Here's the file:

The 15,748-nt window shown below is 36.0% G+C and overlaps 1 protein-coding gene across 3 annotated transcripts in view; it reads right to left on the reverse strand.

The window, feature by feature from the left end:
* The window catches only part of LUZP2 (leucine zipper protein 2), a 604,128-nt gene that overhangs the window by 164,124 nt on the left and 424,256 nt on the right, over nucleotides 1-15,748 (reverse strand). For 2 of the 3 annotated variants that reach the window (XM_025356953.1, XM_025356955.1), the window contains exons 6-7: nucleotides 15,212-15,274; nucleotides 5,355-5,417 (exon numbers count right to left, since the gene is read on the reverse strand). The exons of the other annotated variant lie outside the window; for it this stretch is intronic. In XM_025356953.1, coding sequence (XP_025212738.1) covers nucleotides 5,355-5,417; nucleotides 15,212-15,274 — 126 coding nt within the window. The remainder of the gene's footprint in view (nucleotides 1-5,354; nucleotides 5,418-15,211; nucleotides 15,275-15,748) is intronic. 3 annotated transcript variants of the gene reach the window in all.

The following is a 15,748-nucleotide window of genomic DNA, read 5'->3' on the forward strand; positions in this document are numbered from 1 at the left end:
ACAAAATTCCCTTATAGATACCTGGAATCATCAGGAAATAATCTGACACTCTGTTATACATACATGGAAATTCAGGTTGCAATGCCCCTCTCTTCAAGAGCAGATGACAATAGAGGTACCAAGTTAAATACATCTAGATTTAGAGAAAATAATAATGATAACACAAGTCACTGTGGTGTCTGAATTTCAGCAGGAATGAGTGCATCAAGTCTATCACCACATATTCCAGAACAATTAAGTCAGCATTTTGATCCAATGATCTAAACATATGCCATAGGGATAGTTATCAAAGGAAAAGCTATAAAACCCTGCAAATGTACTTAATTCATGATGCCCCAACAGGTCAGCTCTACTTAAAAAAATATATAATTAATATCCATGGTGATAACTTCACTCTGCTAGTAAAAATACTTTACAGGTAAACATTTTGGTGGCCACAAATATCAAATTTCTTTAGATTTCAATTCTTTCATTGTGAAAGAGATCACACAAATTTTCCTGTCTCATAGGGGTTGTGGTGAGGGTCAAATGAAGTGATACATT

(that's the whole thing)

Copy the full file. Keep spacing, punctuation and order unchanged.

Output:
The 15,748-nt window shown below is 36.0% G+C and overlaps 1 protein-coding gene across 3 annotated transcripts in view; it reads right to left on the reverse strand.

The window, feature by feature from the left end:
* The window catches only part of LUZP2 (leucine zipper protein 2), a 604,128-nt gene that overhangs the window by 164,124 nt on the left and 424,256 nt on the right, over nucleotides 1-15,748 (reverse strand). For 2 of the 3 annotated variants that reach the window (XM_025356953.1, XM_025356955.1), the window contains exons 6-7: nucleotides 15,212-15,274; nucleotides 5,355-5,417 (exon numbers count right to left, since the gene is read on the reverse strand). The exons of the other annotated variant lie outside the window; for it this stretch is intronic. In XM_025356953.1, coding sequence (XP_025212738.1) covers nucleotides 5,355-5,417; nucleotides 15,212-15,274 — 126 coding nt within the window. The remainder of the gene's footprint in view (nucleotides 1-5,354; nucleotides 5,418-15,211; nucleotides 15,275-15,748) is intronic. 3 annotated transcript variants of the gene reach the window in all.

The following is a 15,748-nucleotide window of genomic DNA, read 5'->3' on the forward strand; positions in this document are numbered from 1 at the left end:
ACAAAATTCCCTTATAGATACCTGGAATCATCAGGAAATAATCTGACACTCTGTTATACATACATGGAAATTCAGGTTGCAATGCCCCTCTCTTCAAGAGCAGATGACAATAGAGGTACCAAGTTAAATACATCTAGATTTAGAGAAAATAATAATGATAACACAAGTCACTGTGGTGTCTGAATTTCAGCAGGAATGAGTGCATCAAGTCTATCACCACATATTCCAGAACAATTAAGTCAGCATTTTGATCCAATGATCTAAACATATGCCATAGGGATAGTTATCAAAGGAAAAGCTATAAAACCCTGCAAATGTACTTAATTCATGATGCCCCAACAGGTCAGCTCTACTTAAAAAAATATATAATTAATATCCATGGTGATAACTTCACTCTGCTAGTAAAAATACTTTACAGGTAAACATTTTGGTGGCCACAAATATCAAATTTCTTTAGATTTCAATTCTTTCATTGTGAAAGAGATCACACAAATTTTCCTGTCTCATAGGGGTTGTGGTGAGGGTCAAATGAAGTGATACATT